If we alien our ultimate purpose for living our lives with becoming the center of our own authority, we clearly see that developing our center of authority is a major step in achieving our purpose. What is our main purpose in life? See if you agree. Our main purpose is to express the full range of our human potential, that is locked up inside us, through conscious desire and effort. In that definition there is no loophole for modifying or adapting that human potential to fit society's or an others belief. Through your lived life, you need to establish credibility for your own life, not someone else's life. Plato, in his "Republic" talks about "right opinion." Paraphrasing, he says, right opinion can put the user of that opinion on the path of truth. However, those who use that opinion without knowledge are blindly imitating and can be easily challenged and quickly knocked off the path of truth.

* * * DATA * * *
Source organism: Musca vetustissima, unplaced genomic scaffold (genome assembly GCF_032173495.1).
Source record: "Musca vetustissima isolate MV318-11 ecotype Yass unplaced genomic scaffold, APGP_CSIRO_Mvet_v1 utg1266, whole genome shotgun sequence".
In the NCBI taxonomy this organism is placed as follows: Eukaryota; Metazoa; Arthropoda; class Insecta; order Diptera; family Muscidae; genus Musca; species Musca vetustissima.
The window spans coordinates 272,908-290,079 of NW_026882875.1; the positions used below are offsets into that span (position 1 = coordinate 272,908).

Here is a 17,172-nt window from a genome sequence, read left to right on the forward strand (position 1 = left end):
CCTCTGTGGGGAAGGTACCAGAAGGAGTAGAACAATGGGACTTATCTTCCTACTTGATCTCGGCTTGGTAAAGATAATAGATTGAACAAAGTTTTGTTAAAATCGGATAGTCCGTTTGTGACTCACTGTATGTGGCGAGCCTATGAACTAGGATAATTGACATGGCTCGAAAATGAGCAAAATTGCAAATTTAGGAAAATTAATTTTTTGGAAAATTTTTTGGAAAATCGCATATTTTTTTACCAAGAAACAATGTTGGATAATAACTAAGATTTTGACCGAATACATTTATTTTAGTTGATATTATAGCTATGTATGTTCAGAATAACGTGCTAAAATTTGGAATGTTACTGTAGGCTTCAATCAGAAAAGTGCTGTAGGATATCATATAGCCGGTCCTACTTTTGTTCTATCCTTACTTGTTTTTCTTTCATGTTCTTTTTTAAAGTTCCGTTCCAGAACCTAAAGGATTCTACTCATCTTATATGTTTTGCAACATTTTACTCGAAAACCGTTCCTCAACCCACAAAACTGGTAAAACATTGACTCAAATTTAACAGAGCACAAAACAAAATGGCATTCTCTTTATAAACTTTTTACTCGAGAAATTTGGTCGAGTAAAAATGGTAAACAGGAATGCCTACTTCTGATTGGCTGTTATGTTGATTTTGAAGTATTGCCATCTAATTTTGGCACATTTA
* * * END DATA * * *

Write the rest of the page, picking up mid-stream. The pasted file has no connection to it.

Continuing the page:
You are unique, and your experiences exactly fit your character. Over many life times you inherit the consequences of your every thought, word, and deed. Each experience in your present life is an opportunity to gain your life-purpose. You must seize these opportunities every moment, and focus on there meaning, value, and direction. In so doing, you put "heart" into your life which in truth brings you "knowingness;" the beginning of true wisdom. You are the only one who lives your life, therefore you must take total responsibility for its fulfillment or failure. Others experiences should only represent guideposts from which you read to verify your own experiences and understandings. You must regain the power you relinquished to others.